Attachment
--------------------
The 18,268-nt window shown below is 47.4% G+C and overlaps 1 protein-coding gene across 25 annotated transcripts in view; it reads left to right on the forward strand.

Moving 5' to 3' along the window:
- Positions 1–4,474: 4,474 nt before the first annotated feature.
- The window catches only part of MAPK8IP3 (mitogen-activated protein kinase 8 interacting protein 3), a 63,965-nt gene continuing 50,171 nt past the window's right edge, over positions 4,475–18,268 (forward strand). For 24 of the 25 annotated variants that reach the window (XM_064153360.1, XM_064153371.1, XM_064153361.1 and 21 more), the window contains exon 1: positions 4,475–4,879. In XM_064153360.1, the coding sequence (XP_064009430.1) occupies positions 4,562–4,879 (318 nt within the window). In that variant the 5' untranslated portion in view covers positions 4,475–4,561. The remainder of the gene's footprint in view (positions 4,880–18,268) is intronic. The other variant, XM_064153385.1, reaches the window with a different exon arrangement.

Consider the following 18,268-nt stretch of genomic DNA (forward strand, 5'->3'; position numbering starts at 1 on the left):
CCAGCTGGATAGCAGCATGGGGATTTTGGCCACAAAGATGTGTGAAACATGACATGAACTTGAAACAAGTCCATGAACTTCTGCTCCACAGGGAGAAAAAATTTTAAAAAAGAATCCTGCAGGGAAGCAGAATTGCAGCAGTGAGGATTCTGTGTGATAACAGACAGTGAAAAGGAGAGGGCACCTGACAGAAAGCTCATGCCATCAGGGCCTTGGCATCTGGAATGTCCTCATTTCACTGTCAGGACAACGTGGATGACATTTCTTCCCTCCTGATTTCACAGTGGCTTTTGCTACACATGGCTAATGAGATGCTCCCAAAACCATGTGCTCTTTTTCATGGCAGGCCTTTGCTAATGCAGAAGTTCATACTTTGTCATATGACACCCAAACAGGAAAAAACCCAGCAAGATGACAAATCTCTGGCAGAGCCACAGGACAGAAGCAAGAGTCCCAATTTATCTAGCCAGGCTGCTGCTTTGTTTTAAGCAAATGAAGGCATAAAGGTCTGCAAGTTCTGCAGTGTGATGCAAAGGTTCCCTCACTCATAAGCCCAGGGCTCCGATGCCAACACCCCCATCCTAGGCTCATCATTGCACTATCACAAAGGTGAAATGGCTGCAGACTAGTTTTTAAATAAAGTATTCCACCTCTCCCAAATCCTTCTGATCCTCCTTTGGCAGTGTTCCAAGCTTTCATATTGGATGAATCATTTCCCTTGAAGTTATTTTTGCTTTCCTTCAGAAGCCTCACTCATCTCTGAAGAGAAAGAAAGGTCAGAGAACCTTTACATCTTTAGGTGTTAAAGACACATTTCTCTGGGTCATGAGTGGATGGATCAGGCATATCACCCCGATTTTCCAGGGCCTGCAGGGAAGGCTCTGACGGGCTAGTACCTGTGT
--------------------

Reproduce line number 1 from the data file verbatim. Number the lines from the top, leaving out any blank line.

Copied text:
The 18,268-nt window shown below is 47.4% G+C and overlaps 1 protein-coding gene across 25 annotated transcripts in view; it reads left to right on the forward strand.